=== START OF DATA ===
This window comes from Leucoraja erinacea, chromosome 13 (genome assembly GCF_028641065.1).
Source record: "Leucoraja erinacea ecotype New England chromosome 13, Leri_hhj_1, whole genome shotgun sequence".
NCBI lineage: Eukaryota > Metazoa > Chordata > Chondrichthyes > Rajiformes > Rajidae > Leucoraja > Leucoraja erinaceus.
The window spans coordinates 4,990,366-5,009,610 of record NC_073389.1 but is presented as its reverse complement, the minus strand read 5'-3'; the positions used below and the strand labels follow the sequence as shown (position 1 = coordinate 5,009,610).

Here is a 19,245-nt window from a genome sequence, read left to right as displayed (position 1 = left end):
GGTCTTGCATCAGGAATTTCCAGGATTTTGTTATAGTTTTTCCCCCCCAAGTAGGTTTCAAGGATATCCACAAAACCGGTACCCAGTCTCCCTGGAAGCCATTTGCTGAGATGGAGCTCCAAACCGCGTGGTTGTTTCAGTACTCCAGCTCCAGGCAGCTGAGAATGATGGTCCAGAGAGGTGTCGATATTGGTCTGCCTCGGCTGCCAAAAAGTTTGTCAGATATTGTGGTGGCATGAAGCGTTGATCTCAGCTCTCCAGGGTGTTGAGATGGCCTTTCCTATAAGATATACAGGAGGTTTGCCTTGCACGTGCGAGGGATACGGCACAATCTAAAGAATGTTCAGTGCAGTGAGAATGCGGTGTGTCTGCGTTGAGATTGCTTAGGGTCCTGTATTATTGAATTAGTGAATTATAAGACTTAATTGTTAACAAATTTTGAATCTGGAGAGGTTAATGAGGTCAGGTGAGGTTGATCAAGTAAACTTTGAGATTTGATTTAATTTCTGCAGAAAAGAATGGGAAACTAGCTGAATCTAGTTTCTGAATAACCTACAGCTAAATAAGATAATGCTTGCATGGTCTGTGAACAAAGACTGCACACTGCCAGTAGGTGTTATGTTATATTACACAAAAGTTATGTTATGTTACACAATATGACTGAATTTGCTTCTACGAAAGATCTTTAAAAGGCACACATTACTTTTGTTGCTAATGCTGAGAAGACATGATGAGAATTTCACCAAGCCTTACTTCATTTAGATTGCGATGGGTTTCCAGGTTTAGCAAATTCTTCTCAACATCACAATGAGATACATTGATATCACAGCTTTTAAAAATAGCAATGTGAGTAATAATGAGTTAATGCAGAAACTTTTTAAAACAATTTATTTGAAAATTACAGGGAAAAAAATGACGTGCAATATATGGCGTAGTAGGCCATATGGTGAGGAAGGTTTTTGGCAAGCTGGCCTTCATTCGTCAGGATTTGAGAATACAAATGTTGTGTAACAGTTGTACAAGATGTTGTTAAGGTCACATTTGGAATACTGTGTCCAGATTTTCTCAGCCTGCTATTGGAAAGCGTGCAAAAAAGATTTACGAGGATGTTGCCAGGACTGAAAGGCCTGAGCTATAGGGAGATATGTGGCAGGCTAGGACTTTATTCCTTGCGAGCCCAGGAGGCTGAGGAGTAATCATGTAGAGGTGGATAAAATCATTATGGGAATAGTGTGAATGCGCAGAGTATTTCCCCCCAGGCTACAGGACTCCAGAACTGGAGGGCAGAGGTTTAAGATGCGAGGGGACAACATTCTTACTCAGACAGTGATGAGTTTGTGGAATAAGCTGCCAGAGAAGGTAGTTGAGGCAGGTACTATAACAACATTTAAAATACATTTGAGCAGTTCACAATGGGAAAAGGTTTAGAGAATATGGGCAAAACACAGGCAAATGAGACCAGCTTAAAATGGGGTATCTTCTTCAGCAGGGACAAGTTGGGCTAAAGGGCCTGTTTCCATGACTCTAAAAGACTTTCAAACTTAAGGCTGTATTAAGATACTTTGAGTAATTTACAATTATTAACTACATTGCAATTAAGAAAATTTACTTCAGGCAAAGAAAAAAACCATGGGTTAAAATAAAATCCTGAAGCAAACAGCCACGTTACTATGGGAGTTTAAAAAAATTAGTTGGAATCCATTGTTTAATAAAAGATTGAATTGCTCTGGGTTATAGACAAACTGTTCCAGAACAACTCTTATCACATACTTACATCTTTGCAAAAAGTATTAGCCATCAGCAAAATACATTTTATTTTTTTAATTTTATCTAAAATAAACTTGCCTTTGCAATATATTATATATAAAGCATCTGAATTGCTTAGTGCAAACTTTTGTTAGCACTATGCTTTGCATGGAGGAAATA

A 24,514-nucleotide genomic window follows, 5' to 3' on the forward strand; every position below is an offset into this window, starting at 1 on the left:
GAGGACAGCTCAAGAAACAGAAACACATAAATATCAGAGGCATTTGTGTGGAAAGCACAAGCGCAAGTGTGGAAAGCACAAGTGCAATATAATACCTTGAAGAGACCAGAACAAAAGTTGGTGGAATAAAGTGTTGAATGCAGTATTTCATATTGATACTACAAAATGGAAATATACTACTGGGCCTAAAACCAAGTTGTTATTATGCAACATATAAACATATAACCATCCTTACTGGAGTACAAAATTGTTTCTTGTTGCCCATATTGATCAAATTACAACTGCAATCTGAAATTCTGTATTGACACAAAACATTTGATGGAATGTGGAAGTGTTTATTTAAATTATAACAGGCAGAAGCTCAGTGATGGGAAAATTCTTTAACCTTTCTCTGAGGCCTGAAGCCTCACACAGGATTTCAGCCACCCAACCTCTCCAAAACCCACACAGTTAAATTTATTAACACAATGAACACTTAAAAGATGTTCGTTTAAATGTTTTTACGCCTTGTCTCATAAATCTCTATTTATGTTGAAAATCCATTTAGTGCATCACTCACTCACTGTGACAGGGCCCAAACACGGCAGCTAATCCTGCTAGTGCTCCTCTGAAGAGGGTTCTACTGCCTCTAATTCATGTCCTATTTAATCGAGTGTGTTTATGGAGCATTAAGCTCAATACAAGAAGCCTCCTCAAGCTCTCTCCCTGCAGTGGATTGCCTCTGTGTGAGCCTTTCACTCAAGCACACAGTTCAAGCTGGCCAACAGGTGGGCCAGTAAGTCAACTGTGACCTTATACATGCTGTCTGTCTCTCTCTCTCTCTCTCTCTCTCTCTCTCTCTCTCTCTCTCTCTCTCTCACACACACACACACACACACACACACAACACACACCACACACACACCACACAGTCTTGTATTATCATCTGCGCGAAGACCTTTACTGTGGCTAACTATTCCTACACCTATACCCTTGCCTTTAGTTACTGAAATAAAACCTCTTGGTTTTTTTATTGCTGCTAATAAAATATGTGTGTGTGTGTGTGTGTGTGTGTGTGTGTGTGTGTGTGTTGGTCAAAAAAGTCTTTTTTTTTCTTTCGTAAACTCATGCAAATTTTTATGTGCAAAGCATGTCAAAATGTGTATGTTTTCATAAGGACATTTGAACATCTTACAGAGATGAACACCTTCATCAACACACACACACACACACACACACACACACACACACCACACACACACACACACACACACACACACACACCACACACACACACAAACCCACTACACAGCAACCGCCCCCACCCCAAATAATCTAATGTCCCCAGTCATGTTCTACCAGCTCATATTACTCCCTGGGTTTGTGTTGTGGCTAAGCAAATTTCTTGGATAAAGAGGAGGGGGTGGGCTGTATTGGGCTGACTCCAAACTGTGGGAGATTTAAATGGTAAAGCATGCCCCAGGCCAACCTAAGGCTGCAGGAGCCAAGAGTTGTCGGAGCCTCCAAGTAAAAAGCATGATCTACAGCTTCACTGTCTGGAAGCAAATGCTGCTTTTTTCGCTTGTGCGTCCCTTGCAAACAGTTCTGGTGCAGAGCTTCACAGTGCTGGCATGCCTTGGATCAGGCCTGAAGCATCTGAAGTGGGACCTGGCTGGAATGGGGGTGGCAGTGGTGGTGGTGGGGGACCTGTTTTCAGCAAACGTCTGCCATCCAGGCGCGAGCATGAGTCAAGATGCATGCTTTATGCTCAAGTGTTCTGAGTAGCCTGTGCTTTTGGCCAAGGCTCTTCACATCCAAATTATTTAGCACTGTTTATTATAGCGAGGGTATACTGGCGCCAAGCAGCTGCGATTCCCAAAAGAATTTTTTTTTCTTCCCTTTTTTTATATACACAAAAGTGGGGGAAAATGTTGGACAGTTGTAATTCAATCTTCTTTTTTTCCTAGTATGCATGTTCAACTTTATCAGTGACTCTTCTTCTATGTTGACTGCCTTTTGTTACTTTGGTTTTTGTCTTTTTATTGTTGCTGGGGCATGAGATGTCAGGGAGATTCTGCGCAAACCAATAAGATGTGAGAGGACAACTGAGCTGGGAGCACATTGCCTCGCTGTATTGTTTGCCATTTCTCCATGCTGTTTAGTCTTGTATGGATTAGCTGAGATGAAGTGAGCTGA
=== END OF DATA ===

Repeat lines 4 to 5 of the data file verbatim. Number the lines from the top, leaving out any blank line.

The window spans coordinates 4,990,366-5,009,610 of record NC_073389.1 but is presented as its reverse complement, the minus strand read 5'-3'; the positions used below and the strand labels follow the sequence as shown (position 1 = coordinate 5,009,610).

Here is a 19,245-nt window from a genome sequence, read left to right as displayed (position 1 = left end):